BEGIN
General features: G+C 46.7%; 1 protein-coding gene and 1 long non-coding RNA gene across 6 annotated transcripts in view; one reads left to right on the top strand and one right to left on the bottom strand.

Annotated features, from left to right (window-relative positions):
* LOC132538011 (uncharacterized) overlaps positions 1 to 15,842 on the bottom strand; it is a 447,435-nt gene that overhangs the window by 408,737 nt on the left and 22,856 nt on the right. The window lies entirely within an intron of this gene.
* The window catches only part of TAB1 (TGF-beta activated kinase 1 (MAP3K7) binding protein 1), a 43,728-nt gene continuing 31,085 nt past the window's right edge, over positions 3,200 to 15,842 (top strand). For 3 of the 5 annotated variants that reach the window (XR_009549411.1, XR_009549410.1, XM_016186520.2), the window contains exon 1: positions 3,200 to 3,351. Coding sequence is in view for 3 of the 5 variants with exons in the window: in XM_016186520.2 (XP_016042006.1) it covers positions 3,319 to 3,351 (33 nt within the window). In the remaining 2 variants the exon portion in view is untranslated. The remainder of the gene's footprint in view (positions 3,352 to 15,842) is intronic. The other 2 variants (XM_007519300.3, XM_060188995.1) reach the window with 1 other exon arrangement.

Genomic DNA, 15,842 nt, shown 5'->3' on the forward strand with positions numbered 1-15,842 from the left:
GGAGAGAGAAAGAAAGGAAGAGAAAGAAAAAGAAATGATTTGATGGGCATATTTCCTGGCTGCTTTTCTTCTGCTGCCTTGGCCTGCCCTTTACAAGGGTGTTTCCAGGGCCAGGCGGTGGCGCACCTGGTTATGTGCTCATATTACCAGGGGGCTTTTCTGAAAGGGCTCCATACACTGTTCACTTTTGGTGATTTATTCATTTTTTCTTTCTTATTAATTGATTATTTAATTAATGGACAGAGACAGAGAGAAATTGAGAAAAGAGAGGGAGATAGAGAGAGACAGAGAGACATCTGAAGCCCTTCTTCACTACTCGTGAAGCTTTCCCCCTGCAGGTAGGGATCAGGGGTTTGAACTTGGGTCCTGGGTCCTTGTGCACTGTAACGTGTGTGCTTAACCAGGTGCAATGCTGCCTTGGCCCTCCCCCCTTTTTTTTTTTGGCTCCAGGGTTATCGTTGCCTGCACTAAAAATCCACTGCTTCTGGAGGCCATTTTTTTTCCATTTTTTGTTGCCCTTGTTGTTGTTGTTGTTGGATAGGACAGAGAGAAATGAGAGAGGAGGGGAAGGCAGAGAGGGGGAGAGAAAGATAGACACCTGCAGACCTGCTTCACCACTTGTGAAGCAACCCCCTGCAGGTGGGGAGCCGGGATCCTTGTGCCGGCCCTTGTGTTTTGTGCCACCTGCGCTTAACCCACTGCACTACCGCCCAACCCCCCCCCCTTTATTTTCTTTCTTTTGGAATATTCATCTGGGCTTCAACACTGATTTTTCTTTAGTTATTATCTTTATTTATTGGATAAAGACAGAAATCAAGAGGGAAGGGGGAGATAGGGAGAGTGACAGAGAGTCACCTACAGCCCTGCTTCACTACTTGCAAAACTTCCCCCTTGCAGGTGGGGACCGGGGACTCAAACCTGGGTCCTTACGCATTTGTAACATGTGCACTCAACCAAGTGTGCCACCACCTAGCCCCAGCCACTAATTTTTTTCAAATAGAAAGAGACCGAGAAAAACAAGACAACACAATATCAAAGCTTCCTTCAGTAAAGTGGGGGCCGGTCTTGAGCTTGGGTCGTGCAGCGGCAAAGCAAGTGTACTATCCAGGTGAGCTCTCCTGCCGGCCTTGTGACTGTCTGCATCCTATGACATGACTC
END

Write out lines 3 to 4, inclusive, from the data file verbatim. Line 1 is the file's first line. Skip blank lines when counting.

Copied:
* LOC132538011 (uncharacterized) overlaps positions 1 to 15,842 on the bottom strand; it is a 447,435-nt gene that overhangs the window by 408,737 nt on the left and 22,856 nt on the right. The window lies entirely within an intron of this gene.
* The window catches only part of TAB1 (TGF-beta activated kinase 1 (MAP3K7) binding protein 1), a 43,728-nt gene continuing 31,085 nt past the window's right edge, over positions 3,200 to 15,842 (top strand). For 3 of the 5 annotated variants that reach the window (XR_009549411.1, XR_009549410.1, XM_016186520.2), the window contains exon 1: positions 3,200 to 3,351. Coding sequence is in view for 3 of the 5 variants with exons in the window: in XM_016186520.2 (XP_016042006.1) it covers positions 3,319 to 3,351 (33 nt within the window). In the remaining 2 variants the exon portion in view is untranslated. The remainder of the gene's footprint in view (positions 3,352 to 15,842) is intronic. The other 2 variants (XM_007519300.3, XM_060188995.1) reach the window with 1 other exon arrangement.